Previous research has identified that self-efficacy is an essential factor in the process of self-management; however, the evidence is lacking concerning factors influencing self-efficacy in low-income countries. Therefore, this study examined factors influencing self-efficacy. A validated survey tool was orally administered to 415 adults living with HIV. Many of the respondents, 82.4%, do not have a regular job while one-fourth (25.5%) of the respondents were from a rural area. A mean self-efficacy score, 19.76 ± 0.12 out of a maximum of 24 was identified. This self-efficacy score was positively correlated with age, educational level, income and job status, but negatively correlated with gender, residency and drug side effects. Income, residency in rural, and experiencing drug side effects were significant predictors of self-efficacy and explained 5.4% of the variance. Better income (β = 0.514, p = 0.029) was associated with a higher self-efficacy score but living in rural areas (β = −0.520, p = 0.043) and experiencing drug side effects (β = −1.246, p = 0.001) were associated with a lower self-efficacy score. The use of Individual and Family Self-Management Theory helps clinician and patients to work together to identify factors influencing self-efficacy and to intervene.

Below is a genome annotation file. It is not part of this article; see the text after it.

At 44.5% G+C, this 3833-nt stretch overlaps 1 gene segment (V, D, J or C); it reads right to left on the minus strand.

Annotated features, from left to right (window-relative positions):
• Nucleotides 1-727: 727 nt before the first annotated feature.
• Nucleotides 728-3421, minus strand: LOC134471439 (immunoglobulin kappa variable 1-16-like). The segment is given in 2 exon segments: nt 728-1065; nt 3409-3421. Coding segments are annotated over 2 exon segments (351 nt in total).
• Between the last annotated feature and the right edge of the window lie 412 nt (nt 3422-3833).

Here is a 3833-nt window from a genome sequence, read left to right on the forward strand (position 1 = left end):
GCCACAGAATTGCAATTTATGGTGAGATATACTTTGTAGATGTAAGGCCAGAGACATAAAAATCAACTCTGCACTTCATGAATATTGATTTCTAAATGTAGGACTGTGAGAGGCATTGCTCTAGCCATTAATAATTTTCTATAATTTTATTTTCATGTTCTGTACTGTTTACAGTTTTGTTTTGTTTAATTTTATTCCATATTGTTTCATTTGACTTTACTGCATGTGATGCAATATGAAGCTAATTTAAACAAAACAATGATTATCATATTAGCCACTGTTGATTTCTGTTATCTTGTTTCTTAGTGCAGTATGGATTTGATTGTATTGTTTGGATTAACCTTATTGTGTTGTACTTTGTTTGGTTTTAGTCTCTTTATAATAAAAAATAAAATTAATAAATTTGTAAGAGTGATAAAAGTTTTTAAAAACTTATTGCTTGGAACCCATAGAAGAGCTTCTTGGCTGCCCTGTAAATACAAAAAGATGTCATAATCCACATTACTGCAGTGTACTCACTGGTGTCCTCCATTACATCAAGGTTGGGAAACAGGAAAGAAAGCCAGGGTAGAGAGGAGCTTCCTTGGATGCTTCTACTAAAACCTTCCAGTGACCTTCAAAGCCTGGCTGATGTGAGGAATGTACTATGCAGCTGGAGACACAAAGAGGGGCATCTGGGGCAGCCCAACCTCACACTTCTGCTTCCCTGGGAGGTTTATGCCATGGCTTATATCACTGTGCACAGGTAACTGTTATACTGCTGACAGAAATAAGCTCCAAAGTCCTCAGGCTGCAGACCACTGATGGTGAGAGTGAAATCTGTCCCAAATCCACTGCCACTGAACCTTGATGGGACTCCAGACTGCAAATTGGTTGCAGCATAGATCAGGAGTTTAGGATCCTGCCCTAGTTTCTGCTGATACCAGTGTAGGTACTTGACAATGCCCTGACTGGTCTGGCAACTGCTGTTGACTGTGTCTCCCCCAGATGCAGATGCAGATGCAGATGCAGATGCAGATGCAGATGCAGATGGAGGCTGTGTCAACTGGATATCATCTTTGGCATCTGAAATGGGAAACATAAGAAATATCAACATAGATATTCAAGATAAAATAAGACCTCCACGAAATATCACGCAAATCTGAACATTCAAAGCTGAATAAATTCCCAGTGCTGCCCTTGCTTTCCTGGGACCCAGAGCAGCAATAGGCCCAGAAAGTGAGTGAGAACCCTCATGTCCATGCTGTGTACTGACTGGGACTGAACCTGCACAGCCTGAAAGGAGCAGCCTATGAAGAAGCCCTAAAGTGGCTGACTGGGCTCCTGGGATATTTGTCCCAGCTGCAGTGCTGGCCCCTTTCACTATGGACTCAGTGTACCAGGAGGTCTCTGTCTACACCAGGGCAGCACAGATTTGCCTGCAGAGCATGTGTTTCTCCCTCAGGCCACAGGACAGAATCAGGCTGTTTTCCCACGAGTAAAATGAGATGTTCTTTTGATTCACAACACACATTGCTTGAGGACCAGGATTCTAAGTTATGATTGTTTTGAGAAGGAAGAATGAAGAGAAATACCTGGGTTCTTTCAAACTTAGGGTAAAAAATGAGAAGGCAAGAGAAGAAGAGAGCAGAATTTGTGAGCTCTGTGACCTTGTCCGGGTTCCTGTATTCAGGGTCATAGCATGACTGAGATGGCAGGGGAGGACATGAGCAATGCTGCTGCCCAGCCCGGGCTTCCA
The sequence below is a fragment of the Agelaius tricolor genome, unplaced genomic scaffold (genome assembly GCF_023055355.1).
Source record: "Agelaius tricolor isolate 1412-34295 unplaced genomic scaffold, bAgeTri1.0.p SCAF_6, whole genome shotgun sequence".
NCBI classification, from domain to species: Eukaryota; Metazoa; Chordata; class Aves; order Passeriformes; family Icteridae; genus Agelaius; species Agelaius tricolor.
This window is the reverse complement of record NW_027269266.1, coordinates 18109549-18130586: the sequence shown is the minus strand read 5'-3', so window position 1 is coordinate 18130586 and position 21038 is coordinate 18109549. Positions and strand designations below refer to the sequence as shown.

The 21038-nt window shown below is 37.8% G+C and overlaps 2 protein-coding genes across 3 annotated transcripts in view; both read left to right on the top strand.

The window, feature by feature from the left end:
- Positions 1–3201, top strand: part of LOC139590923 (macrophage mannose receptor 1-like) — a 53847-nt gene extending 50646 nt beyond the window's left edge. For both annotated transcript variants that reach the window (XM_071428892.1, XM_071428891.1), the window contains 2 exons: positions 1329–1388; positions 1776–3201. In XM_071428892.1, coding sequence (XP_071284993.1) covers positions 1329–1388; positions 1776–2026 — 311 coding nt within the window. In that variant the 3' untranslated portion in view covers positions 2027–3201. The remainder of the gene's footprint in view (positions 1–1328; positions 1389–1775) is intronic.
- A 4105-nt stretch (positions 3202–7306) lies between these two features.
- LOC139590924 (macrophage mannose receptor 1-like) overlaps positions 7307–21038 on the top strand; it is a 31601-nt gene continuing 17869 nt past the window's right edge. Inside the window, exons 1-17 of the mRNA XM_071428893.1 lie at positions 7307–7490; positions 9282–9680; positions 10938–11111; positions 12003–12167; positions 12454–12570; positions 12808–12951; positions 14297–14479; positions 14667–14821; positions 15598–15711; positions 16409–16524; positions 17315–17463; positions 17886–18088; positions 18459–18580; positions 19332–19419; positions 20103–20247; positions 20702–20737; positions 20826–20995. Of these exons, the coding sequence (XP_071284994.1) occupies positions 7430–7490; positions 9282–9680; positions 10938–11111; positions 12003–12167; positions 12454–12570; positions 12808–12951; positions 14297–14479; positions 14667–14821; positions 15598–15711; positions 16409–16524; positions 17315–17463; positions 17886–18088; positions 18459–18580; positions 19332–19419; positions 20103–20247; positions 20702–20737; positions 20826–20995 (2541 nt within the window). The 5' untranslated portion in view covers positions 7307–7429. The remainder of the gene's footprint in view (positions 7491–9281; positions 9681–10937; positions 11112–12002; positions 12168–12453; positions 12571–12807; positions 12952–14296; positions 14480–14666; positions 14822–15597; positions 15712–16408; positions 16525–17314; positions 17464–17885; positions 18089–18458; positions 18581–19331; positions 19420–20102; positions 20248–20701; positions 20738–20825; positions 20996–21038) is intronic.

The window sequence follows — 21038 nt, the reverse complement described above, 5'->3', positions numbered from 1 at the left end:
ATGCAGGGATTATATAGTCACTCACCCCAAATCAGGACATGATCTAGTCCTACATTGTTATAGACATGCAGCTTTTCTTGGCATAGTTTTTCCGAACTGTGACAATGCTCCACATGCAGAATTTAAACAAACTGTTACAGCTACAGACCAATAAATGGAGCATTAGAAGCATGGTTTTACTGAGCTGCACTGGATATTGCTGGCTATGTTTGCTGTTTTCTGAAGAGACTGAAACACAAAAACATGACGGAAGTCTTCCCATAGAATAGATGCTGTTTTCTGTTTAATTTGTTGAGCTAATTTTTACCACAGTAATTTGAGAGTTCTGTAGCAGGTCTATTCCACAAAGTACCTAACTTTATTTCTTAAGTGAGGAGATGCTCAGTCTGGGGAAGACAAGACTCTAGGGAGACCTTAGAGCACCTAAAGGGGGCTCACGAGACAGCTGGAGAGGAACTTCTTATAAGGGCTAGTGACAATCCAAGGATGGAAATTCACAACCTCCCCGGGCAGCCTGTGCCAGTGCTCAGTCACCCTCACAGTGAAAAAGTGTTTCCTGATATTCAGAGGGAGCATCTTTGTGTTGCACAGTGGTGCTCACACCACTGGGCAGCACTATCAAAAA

|Number of pages||7|
|Journal||AIDS Care - Psychological and Socio-Medical Aspects of AIDS/HIV|
|Early online date||1 Dec 2021|
|Publication status||E-pub ahead of print - 1 Dec 2021|
- adults living with HIV